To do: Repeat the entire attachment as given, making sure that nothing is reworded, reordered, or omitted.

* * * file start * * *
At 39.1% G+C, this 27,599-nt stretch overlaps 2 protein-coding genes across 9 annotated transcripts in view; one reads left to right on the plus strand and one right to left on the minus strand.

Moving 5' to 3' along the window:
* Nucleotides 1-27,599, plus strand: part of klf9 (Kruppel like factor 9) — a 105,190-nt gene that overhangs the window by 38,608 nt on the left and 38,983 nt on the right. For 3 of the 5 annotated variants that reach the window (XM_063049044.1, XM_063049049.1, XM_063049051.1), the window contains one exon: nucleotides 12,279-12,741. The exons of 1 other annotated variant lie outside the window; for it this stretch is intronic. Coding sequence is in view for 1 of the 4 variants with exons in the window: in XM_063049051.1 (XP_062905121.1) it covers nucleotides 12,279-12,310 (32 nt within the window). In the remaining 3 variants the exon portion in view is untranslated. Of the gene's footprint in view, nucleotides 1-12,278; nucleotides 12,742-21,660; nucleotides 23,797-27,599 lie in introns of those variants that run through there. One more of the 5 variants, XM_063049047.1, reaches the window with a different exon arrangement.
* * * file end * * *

At 39.1% G+C, this 27,599-nt stretch overlaps 2 protein-coding genes across 9 annotated transcripts in view; one reads left to right on the plus strand and one right to left on the minus strand.

Moving 5' to 3' along the window:
* Nucleotides 1-27,599, plus strand: part of klf9 (Kruppel like factor 9) — a 105,190-nt gene that overhangs the window by 38,608 nt on the left and 38,983 nt on the right. For 3 of the 5 annotated variants that reach the window (XM_063049044.1, XM_063049049.1, XM_063049051.1), the window contains one exon: nucleotides 12,279-12,741. The exons of 1 other annotated variant lie outside the window; for it this stretch is intronic. Coding sequence is in view for 1 of the 4 variants with exons in the window: in XM_063049051.1 (XP_062905121.1) it covers nucleotides 12,279-12,310 (32 nt within the window). In the remaining 3 variants the exon portion in view is untranslated. Of the gene's footprint in view, nucleotides 1-12,278; nucleotides 12,742-21,660; nucleotides 23,797-27,599 lie in introns of those variants that run through there. One more of the 5 variants, XM_063049047.1, reaches the window with a different exon arrangement.